Senate votes to repeal a tax hike on Gold Star military families. The bipartisan bill corrects a provision of the Tax Cuts and Jobs Act that taxes the military survivor benefits of children as if they were trust income. The bill would treat the benefits as earned income and apply retroactively to tax years starting in 2018. The House is planning to add the “Gold Star” measure to a larger retirement bill this week. It is not clear what happens next.
Will a debt limit increase be part of a spending deal? Senate Minority Leader Chuck Schumer says that White House officials and party leaders agree that a debt limit increase should be part of any budget deal, though they have yet to work out specifics. Congressional leaders and White House staff met for two hours yesterday and Schumer reported “progress.” But the session broke up last evening without an agreement. The bipartisan congressional leadership favors combining a debt limit hike with increases in defense and non-defense budgetary caps.
A universal earned income tax credit could end poverty for US workers and boost the middle class. TPC’s Len Burman describes his new proposal for a universal earned income tax credit (UEITC)—a one-for-one match on the first $10,000 of earnings delivered through a refundable tax credit. “It’s like the existing earned income tax credit, but it is bigger, doesn’t phase out, and is available to every worker regardless of marital status or household income.” Len would fund the credit with a value-added tax.
Governor JB Pritzker’s plan for a graduated income tax in Illinois continues to advance. The state Senate passed the measure on May 1, and this week the House Revenue and Finance Committee approved the proposed state constitutional amendment. The bill must pass the House by a three-fourths majority before voters can weigh in on the November 2020 ballot. House Democrats would need all but three of their 74 members to reach that threshold. The measure would replace Illinois” flat income tax rate of 4.95 percent with graduated rates of up to nearly 8 percent.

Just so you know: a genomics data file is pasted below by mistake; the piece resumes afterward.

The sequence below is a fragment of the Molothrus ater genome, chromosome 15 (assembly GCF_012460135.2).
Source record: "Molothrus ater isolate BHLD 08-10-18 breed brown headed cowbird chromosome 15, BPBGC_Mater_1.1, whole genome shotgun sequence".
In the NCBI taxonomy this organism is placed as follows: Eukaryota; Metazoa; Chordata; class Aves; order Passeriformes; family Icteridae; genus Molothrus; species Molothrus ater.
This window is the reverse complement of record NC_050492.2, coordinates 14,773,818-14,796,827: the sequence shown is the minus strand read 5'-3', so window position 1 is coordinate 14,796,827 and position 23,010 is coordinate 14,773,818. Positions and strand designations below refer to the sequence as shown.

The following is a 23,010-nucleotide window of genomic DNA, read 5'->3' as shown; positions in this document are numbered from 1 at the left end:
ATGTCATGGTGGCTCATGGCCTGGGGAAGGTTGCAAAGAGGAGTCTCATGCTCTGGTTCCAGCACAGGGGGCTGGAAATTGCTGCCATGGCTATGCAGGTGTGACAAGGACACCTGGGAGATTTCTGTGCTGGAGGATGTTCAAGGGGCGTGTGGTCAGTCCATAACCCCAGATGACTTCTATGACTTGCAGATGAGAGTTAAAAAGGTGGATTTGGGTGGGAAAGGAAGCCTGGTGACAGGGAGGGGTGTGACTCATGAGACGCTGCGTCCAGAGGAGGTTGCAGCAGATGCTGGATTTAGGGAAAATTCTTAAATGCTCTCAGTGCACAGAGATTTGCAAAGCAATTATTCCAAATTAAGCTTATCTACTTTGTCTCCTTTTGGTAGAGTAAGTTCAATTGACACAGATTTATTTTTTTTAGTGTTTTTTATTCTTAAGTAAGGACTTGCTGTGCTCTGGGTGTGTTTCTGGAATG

New York lawmakers may vote today to give Congress access to President Trump’s state tax returns. The lawmakers have narrowed the bill: Congress would have access only to those state tax returns filed by federal, state, and local elected officials and higher-level appointees as well entities they control or have a large stake in. The revised bill says the state would turn over returns to any one of three congressional committees that request them for any "legitimate task” of Congress. The state would redact any federal tax information that appears alongside state returns. Governor Cuomo says he will sign the bill if it reaches his desk.
Churches sue the city of Magnolia, Texas for using water fees to offset tax exemptions. Counsel for the churches accuse the city of unlawfully targeting churches in assessing water fees. Magnolia changed the status of the churches from "commercial" to "institutional," which triples or quadruples the cost of water. The plaintiffs argue that this violates the Texas Religious Freedom Restoration Act since “it places a real and significant—i.e., substantial—burden on the churches’ and their members’ free exercise of religion.” The City of Magnolia has not responded.
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